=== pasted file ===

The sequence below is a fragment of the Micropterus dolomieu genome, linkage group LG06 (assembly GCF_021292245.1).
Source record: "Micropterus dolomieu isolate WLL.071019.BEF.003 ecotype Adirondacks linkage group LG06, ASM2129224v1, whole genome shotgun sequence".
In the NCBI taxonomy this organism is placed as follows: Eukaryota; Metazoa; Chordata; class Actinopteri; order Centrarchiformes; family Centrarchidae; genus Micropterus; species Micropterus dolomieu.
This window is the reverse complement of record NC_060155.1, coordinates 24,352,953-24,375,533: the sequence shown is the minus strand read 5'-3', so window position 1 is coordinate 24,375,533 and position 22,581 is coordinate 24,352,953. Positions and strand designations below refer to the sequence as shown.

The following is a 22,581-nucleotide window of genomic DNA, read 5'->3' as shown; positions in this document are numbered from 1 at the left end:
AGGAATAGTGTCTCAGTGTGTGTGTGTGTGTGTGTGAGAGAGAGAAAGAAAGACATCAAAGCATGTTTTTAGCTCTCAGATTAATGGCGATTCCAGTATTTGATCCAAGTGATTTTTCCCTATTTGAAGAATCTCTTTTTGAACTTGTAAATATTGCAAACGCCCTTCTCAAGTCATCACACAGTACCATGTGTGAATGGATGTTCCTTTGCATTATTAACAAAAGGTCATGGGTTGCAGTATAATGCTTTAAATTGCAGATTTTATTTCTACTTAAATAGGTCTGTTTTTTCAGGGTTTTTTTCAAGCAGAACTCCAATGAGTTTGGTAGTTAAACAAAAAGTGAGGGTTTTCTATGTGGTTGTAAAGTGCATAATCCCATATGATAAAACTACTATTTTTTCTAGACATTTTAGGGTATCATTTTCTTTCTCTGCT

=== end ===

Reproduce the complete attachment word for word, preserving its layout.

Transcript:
The sequence below is a fragment of the Micropterus dolomieu genome, linkage group LG06 (assembly GCF_021292245.1).
Source record: "Micropterus dolomieu isolate WLL.071019.BEF.003 ecotype Adirondacks linkage group LG06, ASM2129224v1, whole genome shotgun sequence".
In the NCBI taxonomy this organism is placed as follows: Eukaryota; Metazoa; Chordata; class Actinopteri; order Centrarchiformes; family Centrarchidae; genus Micropterus; species Micropterus dolomieu.
This window is the reverse complement of record NC_060155.1, coordinates 24,352,953-24,375,533: the sequence shown is the minus strand read 5'-3', so window position 1 is coordinate 24,375,533 and position 22,581 is coordinate 24,352,953. Positions and strand designations below refer to the sequence as shown.

The following is a 22,581-nucleotide window of genomic DNA, read 5'->3' as shown; positions in this document are numbered from 1 at the left end:
AGGAATAGTGTCTCAGTGTGTGTGTGTGTGTGTGTGAGAGAGAGAAAGAAAGACATCAAAGCATGTTTTTAGCTCTCAGATTAATGGCGATTCCAGTATTTGATCCAAGTGATTTTTCCCTATTTGAAGAATCTCTTTTTGAACTTGTAAATATTGCAAACGCCCTTCTCAAGTCATCACACAGTACCATGTGTGAATGGATGTTCCTTTGCATTATTAACAAAAGGTCATGGGTTGCAGTATAATGCTTTAAATTGCAGATTTTATTTCTACTTAAATAGGTCTGTTTTTTCAGGGTTTTTTTCAAGCAGAACTCCAATGAGTTTGGTAGTTAAACAAAAAGTGAGGGTTTTCTATGTGGTTGTAAAGTGCATAATCCCATATGATAAAACTACTATTTTTTCTAGACATTTTAGGGTATCATTTTCTTTCTCTGCT